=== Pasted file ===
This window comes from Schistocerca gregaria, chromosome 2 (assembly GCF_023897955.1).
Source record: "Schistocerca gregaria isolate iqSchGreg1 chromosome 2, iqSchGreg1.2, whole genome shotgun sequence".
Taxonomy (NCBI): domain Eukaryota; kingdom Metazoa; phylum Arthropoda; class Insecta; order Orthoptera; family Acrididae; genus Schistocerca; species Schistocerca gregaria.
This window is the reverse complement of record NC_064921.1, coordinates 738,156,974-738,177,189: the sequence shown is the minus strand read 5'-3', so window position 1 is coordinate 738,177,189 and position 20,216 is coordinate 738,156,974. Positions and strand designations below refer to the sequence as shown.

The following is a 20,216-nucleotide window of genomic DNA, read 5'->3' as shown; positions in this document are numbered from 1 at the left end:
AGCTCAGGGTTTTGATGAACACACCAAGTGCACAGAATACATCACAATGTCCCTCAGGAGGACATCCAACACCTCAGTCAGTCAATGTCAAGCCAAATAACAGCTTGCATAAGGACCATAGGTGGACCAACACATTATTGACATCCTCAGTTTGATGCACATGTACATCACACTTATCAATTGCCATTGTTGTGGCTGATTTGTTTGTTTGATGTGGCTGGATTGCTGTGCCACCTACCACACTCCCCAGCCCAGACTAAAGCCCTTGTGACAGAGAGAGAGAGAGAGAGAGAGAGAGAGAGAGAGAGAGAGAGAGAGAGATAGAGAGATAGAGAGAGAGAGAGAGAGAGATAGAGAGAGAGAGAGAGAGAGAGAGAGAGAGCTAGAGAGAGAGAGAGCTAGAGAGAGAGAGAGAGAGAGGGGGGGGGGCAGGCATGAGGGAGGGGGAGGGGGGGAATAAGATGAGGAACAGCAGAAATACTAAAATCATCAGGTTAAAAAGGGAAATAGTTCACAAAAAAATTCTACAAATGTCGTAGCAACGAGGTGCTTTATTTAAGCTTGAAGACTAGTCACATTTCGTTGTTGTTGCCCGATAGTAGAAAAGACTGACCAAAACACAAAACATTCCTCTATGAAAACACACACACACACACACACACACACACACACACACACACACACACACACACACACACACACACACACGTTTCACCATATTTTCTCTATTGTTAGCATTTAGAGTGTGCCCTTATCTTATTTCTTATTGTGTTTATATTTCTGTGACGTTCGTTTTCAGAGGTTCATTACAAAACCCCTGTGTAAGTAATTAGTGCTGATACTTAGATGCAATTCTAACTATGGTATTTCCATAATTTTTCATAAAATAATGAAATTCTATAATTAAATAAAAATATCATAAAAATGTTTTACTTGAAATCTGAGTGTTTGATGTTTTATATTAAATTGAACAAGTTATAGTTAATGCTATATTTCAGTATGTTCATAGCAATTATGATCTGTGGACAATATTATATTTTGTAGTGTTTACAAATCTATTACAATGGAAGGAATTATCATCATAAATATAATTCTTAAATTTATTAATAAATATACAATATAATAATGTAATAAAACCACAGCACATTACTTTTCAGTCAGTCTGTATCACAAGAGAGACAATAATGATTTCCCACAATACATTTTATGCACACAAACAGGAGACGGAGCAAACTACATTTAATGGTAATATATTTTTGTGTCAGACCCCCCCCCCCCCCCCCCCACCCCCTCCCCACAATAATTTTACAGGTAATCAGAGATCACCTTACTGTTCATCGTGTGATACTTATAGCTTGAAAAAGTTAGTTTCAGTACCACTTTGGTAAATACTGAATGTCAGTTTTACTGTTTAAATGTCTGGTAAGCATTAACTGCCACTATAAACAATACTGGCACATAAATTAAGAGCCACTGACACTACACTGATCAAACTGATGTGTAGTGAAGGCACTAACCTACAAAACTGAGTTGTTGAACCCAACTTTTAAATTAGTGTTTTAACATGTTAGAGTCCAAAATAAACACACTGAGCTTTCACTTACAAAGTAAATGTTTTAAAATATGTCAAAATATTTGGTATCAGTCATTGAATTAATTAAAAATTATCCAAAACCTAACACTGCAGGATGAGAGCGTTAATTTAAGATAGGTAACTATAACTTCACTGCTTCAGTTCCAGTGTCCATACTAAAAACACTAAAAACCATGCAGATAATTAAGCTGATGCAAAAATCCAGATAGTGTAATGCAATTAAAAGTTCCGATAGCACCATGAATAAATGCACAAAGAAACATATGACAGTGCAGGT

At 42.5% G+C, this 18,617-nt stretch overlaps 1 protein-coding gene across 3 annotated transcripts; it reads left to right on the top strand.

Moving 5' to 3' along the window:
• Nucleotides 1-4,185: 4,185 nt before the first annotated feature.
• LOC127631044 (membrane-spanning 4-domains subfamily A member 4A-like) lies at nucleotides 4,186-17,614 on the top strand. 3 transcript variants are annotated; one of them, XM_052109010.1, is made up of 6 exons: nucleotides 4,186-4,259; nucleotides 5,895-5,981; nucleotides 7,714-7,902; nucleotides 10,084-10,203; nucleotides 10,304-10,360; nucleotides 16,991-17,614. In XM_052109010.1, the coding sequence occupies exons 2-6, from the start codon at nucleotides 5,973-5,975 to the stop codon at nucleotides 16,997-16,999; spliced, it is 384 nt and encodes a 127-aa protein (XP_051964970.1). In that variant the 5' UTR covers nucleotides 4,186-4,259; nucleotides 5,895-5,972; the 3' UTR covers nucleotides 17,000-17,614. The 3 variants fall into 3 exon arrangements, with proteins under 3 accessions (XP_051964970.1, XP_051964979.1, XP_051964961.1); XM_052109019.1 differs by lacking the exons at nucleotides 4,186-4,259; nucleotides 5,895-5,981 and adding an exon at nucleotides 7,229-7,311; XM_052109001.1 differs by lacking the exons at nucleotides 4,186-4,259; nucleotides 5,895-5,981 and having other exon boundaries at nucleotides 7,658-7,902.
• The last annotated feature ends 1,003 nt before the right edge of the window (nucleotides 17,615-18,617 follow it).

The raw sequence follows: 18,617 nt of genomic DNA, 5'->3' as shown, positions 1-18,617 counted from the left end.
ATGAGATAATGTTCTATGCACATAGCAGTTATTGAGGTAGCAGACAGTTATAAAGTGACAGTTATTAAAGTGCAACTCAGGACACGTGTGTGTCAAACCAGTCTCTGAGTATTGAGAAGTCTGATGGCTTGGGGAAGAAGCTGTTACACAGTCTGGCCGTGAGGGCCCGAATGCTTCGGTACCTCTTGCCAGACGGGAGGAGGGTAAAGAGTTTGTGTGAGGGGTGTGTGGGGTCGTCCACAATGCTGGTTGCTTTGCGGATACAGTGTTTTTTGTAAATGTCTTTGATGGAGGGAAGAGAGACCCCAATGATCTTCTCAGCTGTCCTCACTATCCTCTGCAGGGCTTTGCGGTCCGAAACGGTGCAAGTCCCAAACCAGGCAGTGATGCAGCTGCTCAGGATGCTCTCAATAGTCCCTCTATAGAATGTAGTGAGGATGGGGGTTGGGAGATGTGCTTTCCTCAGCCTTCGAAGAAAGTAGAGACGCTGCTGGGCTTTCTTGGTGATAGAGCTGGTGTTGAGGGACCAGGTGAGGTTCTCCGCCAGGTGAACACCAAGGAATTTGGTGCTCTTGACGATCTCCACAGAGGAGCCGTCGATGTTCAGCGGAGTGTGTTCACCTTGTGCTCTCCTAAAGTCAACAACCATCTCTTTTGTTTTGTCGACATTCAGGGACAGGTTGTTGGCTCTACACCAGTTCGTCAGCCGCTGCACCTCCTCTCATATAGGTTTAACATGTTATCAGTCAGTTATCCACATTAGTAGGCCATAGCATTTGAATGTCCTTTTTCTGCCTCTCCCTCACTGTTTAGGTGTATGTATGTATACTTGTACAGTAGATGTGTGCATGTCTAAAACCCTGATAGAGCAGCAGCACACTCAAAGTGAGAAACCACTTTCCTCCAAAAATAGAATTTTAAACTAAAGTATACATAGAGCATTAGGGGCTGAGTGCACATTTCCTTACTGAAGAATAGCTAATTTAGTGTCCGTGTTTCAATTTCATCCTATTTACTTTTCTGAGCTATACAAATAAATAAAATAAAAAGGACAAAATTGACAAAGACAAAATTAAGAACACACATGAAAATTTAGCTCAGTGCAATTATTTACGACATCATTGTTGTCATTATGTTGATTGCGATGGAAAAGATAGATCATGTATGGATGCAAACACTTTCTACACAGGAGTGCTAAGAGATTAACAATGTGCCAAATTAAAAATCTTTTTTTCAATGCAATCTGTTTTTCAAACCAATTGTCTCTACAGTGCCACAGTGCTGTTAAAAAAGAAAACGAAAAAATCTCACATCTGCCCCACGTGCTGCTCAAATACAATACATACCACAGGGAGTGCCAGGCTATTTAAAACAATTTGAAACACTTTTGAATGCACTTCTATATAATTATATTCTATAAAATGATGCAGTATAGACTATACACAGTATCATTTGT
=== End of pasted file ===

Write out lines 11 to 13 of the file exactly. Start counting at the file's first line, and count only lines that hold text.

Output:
• The last annotated feature ends 1,003 nt before the right edge of the window (nucleotides 17,615-18,617 follow it).

The raw sequence follows: 18,617 nt of genomic DNA, 5'->3' as shown, positions 1-18,617 counted from the left end.
ATGAGATAATGTTCTATGCACATAGCAGTTATTGAGGTAGCAGACAGTTATAAAGTGACAGTTATTAAAGTGCAACTCAGGACACGTGTGTGTCAAACCAGTCTCTGAGTATTGAGAAGTCTGATGGCTTGGGGAAGAAGCTGTTACACAGTCTGGCCGTGAGGGCCCGAATGCTTCGGTACCTCTTGCCAGACGGGAGGAGGGTAAAGAGTTTGTGTGAGGGGTGTGTGGGGTCGTCCACAATGCTGGTTGCTTTGCGGATACAGTGTTTTTTGTAAATGTCTTTGATGGAGGGAAGAGAGACCCCAATGATCTTCTCAGCTGTCCTCACTATCCTCTGCAGGGCTTTGCGGTCCGAAACGGTGCAAGTCCCAAACCAGGCAGTGATGCAGCTGCTCAGGATGCTCTCAATAGTCCCTCTATAGAATGTAGTGAGGATGGGGGTTGGGAGATGTGCTTTCCTCAGCCTTCGAAGAAAGTAGAGACGCTGCTGGGCTTTCTTGGTGATAGAGCTGGTGTTGAGGGACCAGGTGAGGTTCTCCGCCAGGTGAACACCAAGGAATTTGGTGCTCTTGACGATCTCCACAGAGGAGCCGTCGATGTTCAGCGGAGTGTGTTCACCTTGTGCTCTCCTAAAGTCAACAACCATCTCTTTTGTTTTGTCGACATTCAGGGACAGGTTGTTGGCTCTACACCAGTTCGTCAGCCGCTGCACCTCCTCTCATATAGGTTTAACATGTTATCAGTCAGTTATCCACATTAGTAGGCCATAGCATTTGAATGTCCTTTTTCTGCCTCTCCCTCACTGTTTAGGTGTATGTATGTATACTTGTACAGTAGATGTGTGCATGTCTAAAACCCTGATAGAGCAGCAGCACACTCAAAGTGAGAAACCACTTTCCTCCAAAAATAGAATTTTAAACTAAAGTATACATAGAGCATTAGGGGCTGAGTGCACATTTCCTTACTGAAGAATAGCTAATTTAGTGTCCGTGTTTCAATTTCATCCTATTTACTTTTCTGAGCTATACAAATAAATAAAATAAAAAGGACAAAATTGACAAAGACAAAATTAAGAACACACATGAAAATTTAGCTCAGTGCAATTATTTACGACATCATTGTTGTCATTATGTTGATTGCGATGGAAAAGATAGATCATGTATGGATGCAAACACTTTCTACACAGGAGTGCTAAGAGATTAACAATGTGCCAAATTAAAAATCTTTTTTTCAATGCAATCTGTTTTTCAAACCAATTGTCTCTACAGTGCCACAGTGCTGTTAAAAAAGAAAACGAAAAAATCTCACATCTGCCCCACGTGCTGCTCAAATACAATACATACCACAGGGAGTGCCAGGCTATTTAAAACAATTTGAAACACTTTTGAATGCACTTCTATATAATTATATTCTATAAAATGATGCAGTATAGACTATACACAGTATCATTTGT